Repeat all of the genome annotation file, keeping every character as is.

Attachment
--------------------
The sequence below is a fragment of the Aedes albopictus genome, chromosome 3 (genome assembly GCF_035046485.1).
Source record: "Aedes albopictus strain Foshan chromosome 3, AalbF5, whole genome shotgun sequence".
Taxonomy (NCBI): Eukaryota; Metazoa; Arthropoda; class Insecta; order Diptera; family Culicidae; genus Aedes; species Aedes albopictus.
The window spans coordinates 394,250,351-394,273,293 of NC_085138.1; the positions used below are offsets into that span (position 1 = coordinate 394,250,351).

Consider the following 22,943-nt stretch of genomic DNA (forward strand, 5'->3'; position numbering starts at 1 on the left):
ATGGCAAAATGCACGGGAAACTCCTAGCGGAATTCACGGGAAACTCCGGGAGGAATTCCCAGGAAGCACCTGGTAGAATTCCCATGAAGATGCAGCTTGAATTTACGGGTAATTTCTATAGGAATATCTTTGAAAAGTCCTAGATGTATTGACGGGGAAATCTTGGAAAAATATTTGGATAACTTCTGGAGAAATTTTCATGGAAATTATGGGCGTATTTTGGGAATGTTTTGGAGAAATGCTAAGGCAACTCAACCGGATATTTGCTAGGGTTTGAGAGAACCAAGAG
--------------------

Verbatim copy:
The sequence below is a fragment of the Aedes albopictus genome, chromosome 3 (genome assembly GCF_035046485.1).
Source record: "Aedes albopictus strain Foshan chromosome 3, AalbF5, whole genome shotgun sequence".
Taxonomy (NCBI): Eukaryota; Metazoa; Arthropoda; class Insecta; order Diptera; family Culicidae; genus Aedes; species Aedes albopictus.
The window spans coordinates 394,250,351-394,273,293 of NC_085138.1; the positions used below are offsets into that span (position 1 = coordinate 394,250,351).

Consider the following 22,943-nt stretch of genomic DNA (forward strand, 5'->3'; position numbering starts at 1 on the left):
ATGGCAAAATGCACGGGAAACTCCTAGCGGAATTCACGGGAAACTCCGGGAGGAATTCCCAGGAAGCACCTGGTAGAATTCCCATGAAGATGCAGCTTGAATTTACGGGTAATTTCTATAGGAATATCTTTGAAAAGTCCTAGATGTATTGACGGGGAAATCTTGGAAAAATATTTGGATAACTTCTGGAGAAATTTTCATGGAAATTATGGGCGTATTTTGGGAATGTTTTGGAGAAATGCTAAGGCAACTCAACCGGATATTTGCTAGGGTTTGAGAGAACCAAGAG